Hero Firefighter Saves Dangling Workers

By Pei-Sze Cheng
|  Saturday, Mar 5, 2011  |  Updated 4:20 PM EDT
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Using ropes to descend a hi-rise, hero firefighters say two workers stranded on a building.

Using ropes to descend a hi-rise, hero firefighters say two workers stranded on a building.

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First Worker Rescued from Yonkers Building

A first worker is rescued by a firefighter some 13 stories up a Yonkers building.

Second Worker Rescued from Collapsed Scaffolding

A second man in Yonkers is rescued by firefighters.
More Photos and Videos

A Yonkers firefighter was hailed a hero after he made a daring rescue thirteen stories above ground to save two workers who were left dangling after a scaffolding collapse.

"Typically, we go to a window above the victims," said Chief William Fitzpatrick. "But because the blind shaft was in our way, we had to try this 27 stories above."

Firefighters set up what's called a rig on the roof of the high-rise on Nepperhan Avenue. From there, they lowered firefighter Mike Giroux to the workers through a series of ropes and harnesses.

"Coordination was very important," said Capt. Rudy Sarro.  "We had to make sure all the knots were tied.  It was nerve wracking up there."

Firefighters had to decide which worker to save first. They decided to rescue the more jittery worker because they feared if he moved too much, the other worker could be affected.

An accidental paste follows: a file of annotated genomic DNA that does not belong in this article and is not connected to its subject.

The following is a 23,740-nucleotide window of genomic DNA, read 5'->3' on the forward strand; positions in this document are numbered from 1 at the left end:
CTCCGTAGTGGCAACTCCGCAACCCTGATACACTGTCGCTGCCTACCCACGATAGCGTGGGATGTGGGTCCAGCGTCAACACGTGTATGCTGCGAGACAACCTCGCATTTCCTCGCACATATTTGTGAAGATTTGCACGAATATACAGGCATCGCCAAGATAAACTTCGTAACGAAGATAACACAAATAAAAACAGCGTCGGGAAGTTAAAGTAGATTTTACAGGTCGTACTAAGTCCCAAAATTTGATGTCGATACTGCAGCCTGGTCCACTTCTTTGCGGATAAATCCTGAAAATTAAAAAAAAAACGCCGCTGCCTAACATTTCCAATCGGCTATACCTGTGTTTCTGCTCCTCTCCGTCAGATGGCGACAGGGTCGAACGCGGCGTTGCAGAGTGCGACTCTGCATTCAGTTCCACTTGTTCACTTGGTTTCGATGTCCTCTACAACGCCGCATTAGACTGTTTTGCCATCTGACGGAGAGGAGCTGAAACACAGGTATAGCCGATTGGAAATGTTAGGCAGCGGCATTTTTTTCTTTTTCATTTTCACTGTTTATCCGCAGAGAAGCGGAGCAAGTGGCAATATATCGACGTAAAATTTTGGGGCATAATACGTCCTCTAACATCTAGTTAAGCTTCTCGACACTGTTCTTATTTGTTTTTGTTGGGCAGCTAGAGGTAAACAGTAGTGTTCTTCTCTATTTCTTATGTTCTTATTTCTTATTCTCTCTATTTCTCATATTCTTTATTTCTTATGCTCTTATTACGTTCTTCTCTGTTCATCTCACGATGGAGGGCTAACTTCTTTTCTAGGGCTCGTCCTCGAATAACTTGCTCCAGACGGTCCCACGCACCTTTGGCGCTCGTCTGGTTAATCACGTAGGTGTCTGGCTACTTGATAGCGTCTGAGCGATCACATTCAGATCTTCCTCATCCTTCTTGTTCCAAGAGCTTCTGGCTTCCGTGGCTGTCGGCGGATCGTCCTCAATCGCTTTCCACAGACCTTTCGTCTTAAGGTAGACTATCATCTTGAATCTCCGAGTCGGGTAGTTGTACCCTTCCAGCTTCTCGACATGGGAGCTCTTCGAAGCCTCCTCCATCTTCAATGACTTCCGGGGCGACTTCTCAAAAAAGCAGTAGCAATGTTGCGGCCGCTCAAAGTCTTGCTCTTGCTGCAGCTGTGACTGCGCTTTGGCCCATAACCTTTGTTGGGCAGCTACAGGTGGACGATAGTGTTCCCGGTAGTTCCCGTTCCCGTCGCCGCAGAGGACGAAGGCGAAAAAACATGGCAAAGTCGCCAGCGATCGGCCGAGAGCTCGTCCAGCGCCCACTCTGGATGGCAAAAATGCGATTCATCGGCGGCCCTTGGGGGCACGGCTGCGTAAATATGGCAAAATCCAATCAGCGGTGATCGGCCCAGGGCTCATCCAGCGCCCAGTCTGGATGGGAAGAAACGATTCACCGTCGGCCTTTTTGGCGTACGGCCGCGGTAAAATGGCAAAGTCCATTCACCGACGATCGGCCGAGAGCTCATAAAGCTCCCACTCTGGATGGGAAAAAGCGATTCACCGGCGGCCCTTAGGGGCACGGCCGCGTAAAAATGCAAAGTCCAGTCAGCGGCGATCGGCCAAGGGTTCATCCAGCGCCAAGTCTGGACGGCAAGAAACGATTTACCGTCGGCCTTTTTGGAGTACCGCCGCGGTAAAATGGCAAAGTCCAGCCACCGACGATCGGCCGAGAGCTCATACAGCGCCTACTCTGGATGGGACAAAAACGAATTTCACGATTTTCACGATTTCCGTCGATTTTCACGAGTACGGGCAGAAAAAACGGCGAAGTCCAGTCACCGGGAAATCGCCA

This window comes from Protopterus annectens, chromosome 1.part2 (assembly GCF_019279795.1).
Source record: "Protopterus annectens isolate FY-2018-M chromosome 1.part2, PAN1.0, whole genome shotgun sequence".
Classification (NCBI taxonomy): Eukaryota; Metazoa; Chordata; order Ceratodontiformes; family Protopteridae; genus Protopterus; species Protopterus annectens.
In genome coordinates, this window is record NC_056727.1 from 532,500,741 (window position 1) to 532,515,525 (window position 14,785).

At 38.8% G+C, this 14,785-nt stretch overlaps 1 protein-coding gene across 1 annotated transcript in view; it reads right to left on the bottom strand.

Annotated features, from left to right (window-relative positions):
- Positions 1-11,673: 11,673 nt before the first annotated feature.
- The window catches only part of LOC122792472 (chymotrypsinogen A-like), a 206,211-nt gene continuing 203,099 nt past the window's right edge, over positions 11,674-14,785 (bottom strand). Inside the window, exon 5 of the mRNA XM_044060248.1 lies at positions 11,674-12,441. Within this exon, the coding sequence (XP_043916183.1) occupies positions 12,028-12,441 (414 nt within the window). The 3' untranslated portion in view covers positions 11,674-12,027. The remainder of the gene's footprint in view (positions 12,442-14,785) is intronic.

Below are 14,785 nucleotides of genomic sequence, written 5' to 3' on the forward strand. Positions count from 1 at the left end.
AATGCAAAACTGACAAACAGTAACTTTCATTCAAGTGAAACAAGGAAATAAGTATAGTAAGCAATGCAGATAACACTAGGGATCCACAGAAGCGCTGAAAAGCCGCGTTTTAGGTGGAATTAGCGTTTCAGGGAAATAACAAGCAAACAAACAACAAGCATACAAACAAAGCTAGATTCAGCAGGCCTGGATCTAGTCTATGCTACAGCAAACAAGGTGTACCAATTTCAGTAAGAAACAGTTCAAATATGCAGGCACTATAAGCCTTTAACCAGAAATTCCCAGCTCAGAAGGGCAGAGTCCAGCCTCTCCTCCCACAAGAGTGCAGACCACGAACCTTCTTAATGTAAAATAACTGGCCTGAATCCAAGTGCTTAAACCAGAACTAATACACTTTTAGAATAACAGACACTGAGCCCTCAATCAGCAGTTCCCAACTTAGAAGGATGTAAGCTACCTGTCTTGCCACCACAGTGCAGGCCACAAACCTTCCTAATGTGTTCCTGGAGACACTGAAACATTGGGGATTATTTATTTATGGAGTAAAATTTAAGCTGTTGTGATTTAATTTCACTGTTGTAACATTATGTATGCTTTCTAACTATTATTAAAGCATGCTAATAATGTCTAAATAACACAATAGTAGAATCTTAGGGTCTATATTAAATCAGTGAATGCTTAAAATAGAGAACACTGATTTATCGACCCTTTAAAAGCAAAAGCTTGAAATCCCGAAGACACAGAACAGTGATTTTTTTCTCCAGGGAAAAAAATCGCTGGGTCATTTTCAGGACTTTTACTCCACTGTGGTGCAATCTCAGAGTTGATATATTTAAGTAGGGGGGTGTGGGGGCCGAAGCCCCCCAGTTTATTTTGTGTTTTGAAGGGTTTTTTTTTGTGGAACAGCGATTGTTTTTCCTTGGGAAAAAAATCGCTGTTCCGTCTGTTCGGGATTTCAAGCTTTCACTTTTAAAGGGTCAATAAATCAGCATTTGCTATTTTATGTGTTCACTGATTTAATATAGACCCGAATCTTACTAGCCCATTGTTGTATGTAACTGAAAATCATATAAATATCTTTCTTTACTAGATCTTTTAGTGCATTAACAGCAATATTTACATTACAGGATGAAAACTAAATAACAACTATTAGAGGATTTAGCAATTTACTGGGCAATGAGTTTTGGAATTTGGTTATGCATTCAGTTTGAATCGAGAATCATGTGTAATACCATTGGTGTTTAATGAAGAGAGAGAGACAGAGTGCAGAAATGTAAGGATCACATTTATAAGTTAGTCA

Once Giroux was close enough, he harnessed the worker so that the two were essentially tied together.  And then they were lowered to the ground.

"As soon as I hook up my line I say to him. You're okay now," said Giroux. "You're not going anywhere unless I go with you."

Giroux repeated the same technique to save the second man.  Both workers were placed on stretchers and brought to the hospital.

According to Chief Fitzpatrick, many of his firefighters are trained to do this type of rope rescue, but Giroux was the natural choice.

"He is the most experienced," said Fitzpatrick. "The best at what he does not only in the department but in the country."
 
But ever humble, the hero of the day chose to praise his department.    

"If anything, this validates our training," Giroux said. "We did our jobs. Nobody got hurt. It's a good day for everybody."

But there are at least two people Giroux would not mind playing hero to -- his two children, 13 and nine years old.

"My little one was pretty excited. She said 'Dad! I saw you on TV!' So it's a good day."
 

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